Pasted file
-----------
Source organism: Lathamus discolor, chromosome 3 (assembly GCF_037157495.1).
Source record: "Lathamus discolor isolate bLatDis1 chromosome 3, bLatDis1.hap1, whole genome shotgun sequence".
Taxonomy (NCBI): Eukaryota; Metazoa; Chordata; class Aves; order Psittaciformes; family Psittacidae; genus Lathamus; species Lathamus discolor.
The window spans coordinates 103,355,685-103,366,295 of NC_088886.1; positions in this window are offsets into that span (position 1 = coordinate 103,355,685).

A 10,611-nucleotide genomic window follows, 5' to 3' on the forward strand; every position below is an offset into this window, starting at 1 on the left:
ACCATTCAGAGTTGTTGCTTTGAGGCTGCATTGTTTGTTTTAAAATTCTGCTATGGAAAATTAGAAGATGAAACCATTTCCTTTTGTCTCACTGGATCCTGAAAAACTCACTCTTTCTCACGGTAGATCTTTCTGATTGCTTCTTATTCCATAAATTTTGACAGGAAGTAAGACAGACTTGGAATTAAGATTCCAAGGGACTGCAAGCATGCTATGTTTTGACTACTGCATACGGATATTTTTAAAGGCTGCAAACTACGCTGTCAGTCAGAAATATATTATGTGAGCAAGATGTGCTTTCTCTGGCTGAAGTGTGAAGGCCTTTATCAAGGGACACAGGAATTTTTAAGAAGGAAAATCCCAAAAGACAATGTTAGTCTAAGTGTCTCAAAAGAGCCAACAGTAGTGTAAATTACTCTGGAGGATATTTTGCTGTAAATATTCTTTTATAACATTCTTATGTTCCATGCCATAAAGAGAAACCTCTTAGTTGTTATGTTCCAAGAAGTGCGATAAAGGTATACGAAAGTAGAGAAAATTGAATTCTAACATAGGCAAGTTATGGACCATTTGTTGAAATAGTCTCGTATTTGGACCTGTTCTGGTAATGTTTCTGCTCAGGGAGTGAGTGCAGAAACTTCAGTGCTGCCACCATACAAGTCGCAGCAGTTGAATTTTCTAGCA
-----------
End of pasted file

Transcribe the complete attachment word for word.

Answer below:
Source organism: Lathamus discolor, chromosome 3 (assembly GCF_037157495.1).
Source record: "Lathamus discolor isolate bLatDis1 chromosome 3, bLatDis1.hap1, whole genome shotgun sequence".
Taxonomy (NCBI): Eukaryota; Metazoa; Chordata; class Aves; order Psittaciformes; family Psittacidae; genus Lathamus; species Lathamus discolor.
The window spans coordinates 103,355,685-103,366,295 of NC_088886.1; positions in this window are offsets into that span (position 1 = coordinate 103,355,685).

A 10,611-nucleotide genomic window follows, 5' to 3' on the forward strand; every position below is an offset into this window, starting at 1 on the left:
ACCATTCAGAGTTGTTGCTTTGAGGCTGCATTGTTTGTTTTAAAATTCTGCTATGGAAAATTAGAAGATGAAACCATTTCCTTTTGTCTCACTGGATCCTGAAAAACTCACTCTTTCTCACGGTAGATCTTTCTGATTGCTTCTTATTCCATAAATTTTGACAGGAAGTAAGACAGACTTGGAATTAAGATTCCAAGGGACTGCAAGCATGCTATGTTTTGACTACTGCATACGGATATTTTTAAAGGCTGCAAACTACGCTGTCAGTCAGAAATATATTATGTGAGCAAGATGTGCTTTCTCTGGCTGAAGTGTGAAGGCCTTTATCAAGGGACACAGGAATTTTTAAGAAGGAAAATCCCAAAAGACAATGTTAGTCTAAGTGTCTCAAAAGAGCCAACAGTAGTGTAAATTACTCTGGAGGATATTTTGCTGTAAATATTCTTTTATAACATTCTTATGTTCCATGCCATAAAGAGAAACCTCTTAGTTGTTATGTTCCAAGAAGTGCGATAAAGGTATACGAAAGTAGAGAAAATTGAATTCTAACATAGGCAAGTTATGGACCATTTGTTGAAATAGTCTCGTATTTGGACCTGTTCTGGTAATGTTTCTGCTCAGGGAGTGAGTGCAGAAACTTCAGTGCTGCCACCATACAAGTCGCAGCAGTTGAATTTTCTAGCA